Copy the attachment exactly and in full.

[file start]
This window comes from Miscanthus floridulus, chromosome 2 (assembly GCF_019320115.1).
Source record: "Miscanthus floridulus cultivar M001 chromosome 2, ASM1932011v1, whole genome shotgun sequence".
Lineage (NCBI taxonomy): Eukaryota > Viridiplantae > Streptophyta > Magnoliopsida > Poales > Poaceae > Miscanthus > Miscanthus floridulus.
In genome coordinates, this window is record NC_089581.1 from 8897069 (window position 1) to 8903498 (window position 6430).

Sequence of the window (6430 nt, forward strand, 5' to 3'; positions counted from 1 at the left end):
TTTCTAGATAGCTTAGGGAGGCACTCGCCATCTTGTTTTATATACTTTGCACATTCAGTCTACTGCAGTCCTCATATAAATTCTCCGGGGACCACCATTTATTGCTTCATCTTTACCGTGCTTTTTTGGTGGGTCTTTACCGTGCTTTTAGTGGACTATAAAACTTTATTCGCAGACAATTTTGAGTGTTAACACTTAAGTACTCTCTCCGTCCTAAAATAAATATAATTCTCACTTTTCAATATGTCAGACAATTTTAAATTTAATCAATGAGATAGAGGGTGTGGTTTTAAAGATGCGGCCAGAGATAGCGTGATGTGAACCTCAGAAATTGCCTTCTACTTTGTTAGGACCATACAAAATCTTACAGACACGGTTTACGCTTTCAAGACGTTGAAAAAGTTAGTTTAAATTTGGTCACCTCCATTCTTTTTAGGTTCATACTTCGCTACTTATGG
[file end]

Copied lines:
This window comes from Miscanthus floridulus, chromosome 2 (assembly GCF_019320115.1).
Source record: "Miscanthus floridulus cultivar M001 chromosome 2, ASM1932011v1, whole genome shotgun sequence".
Lineage (NCBI taxonomy): Eukaryota > Viridiplantae > Streptophyta > Magnoliopsida > Poales > Poaceae > Miscanthus > Miscanthus floridulus.
In genome coordinates, this window is record NC_089581.1 from 8897069 (window position 1) to 8903498 (window position 6430).

Sequence of the window (6430 nt, forward strand, 5' to 3'; positions counted from 1 at the left end):
TTTCTAGATAGCTTAGGGAGGCACTCGCCATCTTGTTTTATATACTTTGCACATTCAGTCTACTGCAGTCCTCATATAAATTCTCCGGGGACCACCATTTATTGCTTCATCTTTACCGTGCTTTTTTGGTGGGTCTTTACCGTGCTTTTAGTGGACTATAAAACTTTATTCGCAGACAATTTTGAGTGTTAACACTTAAGTACTCTCTCCGTCCTAAAATAAATATAATTCTCACTTTTCAATATGTCAGACAATTTTAAATTTAATCAATGAGATAGAGGGTGTGGTTTTAAAGATGCGGCCAGAGATAGCGTGATGTGAACCTCAGAAATTGCCTTCTACTTTGTTAGGACCATACAAAATCTTACAGACACGGTTTACGCTTTCAAGACGTTGAAAAAGTTAGTTTAAATTTGGTCACCTCCATTCTTTTTAGGTTCATACTTCGCTACTTATGG